Network convergence combines support for multimedia, telephone, and data on a single network. Network convergence primarily serves large, complex organizations where mobile and Internet connections are regulated behind the same firewalls or sign-on credentials. With network convergence, registered users access their Internet, Ethernet, Wi-Fi, and mobile connections through a single network that supports everything from email, VoIP, and web browsing to text messaging.
Convergence in networking occurs when one network provider delivers networking services for voice, data, and video in a single network offering, instead of providing a separate network for each of these services. This allows a business to use one network from one provider for all communication and cloud-based services. It also allows businesses to balance bandwidth needs more easily among the services that use the network.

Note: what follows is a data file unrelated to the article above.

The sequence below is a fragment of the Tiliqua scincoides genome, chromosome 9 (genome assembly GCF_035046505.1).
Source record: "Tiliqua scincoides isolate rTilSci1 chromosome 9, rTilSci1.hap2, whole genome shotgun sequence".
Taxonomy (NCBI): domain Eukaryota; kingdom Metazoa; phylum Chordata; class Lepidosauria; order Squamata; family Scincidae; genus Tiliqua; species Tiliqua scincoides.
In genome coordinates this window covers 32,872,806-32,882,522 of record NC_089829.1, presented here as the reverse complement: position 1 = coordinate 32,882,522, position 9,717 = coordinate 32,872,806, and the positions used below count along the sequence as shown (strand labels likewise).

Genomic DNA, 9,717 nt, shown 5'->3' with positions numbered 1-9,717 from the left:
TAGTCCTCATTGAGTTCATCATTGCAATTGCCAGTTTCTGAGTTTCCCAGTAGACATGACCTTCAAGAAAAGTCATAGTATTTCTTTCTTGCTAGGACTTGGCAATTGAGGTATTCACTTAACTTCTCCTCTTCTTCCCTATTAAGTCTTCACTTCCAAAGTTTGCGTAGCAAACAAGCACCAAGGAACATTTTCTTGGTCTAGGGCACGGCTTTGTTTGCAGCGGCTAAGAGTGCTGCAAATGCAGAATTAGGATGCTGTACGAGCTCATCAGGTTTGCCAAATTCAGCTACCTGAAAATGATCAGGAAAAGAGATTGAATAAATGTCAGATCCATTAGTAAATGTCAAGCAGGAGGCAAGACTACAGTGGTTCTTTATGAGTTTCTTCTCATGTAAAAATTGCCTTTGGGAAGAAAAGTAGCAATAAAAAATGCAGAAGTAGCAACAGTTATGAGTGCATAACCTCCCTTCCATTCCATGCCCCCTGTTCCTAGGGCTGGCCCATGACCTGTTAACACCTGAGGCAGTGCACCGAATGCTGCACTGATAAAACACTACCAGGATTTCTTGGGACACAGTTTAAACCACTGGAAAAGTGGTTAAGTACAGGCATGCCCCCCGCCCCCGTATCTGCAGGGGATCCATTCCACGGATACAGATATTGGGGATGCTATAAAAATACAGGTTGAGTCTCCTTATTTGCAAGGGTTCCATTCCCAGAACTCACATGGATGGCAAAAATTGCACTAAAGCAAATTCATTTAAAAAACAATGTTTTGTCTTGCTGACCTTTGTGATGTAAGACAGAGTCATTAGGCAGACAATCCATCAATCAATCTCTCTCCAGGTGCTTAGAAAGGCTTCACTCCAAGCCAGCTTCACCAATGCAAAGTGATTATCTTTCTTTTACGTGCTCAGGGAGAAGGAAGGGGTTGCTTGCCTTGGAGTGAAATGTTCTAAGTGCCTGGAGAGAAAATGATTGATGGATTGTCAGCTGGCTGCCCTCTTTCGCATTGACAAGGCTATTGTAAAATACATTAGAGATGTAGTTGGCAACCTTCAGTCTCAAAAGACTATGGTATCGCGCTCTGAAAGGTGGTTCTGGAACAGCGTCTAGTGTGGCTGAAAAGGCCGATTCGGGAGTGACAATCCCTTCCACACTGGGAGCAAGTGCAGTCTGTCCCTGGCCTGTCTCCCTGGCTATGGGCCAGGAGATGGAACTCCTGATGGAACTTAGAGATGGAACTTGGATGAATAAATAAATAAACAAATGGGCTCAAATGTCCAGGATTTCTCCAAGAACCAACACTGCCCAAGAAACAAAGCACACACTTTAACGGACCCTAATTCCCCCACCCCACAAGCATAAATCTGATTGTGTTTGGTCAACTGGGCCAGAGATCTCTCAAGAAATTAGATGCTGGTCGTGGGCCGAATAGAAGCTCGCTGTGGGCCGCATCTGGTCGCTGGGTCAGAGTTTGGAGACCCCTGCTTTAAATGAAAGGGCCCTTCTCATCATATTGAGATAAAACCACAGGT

One type of network convergence involves the convergence of communication services and systems, including Wi-Fi, Ethernet, mobile, and VoIP. This makes it possible for a company to use a single converged network from one telecommunications provider for all of these types of communications and services. And it means businesses that used to offer these services separately now have the opportunity to offer many more networking-based services over the same network.